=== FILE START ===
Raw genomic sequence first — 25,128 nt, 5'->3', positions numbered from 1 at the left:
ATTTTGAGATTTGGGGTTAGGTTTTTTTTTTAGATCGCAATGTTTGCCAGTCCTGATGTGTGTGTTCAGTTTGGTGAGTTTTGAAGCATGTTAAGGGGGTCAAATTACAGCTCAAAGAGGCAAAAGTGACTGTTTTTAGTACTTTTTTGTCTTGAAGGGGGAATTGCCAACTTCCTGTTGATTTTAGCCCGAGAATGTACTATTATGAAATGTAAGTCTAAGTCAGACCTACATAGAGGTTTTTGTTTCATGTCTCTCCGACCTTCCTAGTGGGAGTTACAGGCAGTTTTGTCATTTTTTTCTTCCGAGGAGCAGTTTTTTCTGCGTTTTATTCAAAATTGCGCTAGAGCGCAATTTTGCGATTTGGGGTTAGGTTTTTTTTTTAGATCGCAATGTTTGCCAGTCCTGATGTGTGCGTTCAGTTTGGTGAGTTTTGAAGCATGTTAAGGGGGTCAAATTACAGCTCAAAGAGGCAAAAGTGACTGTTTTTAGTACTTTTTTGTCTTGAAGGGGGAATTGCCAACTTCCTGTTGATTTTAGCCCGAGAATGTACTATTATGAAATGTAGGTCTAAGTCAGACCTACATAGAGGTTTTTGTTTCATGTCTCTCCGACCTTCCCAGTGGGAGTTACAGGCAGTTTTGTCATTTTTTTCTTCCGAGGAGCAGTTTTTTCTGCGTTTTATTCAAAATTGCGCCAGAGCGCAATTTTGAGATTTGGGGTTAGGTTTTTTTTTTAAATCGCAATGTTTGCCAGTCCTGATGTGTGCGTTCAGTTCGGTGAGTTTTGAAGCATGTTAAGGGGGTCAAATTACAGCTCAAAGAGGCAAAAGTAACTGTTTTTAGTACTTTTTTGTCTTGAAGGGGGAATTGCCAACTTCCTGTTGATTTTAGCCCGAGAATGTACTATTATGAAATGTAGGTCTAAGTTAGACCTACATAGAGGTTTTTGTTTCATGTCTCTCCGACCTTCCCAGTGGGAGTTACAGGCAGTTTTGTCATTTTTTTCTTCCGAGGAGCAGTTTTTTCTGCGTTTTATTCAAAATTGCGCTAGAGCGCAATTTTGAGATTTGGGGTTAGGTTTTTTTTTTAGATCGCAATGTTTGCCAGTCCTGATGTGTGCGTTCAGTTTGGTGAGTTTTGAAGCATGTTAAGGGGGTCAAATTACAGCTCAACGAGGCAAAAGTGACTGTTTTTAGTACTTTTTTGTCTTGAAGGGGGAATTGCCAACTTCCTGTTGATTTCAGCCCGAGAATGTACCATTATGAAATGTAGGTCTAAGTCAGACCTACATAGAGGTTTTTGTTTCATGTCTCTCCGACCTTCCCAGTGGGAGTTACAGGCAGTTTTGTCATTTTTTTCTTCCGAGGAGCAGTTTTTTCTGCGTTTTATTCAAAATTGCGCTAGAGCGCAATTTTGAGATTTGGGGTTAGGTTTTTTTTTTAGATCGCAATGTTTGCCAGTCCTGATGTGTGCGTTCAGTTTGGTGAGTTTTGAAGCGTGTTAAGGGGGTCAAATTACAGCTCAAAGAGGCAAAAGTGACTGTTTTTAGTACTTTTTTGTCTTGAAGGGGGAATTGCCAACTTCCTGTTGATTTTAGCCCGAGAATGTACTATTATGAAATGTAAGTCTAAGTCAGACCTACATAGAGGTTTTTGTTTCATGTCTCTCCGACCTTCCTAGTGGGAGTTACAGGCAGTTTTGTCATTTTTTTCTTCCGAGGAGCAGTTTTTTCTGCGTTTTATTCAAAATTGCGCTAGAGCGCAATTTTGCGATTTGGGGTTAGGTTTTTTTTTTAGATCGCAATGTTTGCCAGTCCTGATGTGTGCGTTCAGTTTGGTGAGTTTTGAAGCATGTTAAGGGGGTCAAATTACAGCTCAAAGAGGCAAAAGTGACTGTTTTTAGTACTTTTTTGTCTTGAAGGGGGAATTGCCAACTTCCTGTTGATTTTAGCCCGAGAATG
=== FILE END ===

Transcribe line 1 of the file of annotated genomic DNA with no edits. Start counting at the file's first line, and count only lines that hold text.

Raw genomic sequence first — 25,128 nt, 5'->3', positions numbered from 1 at the left: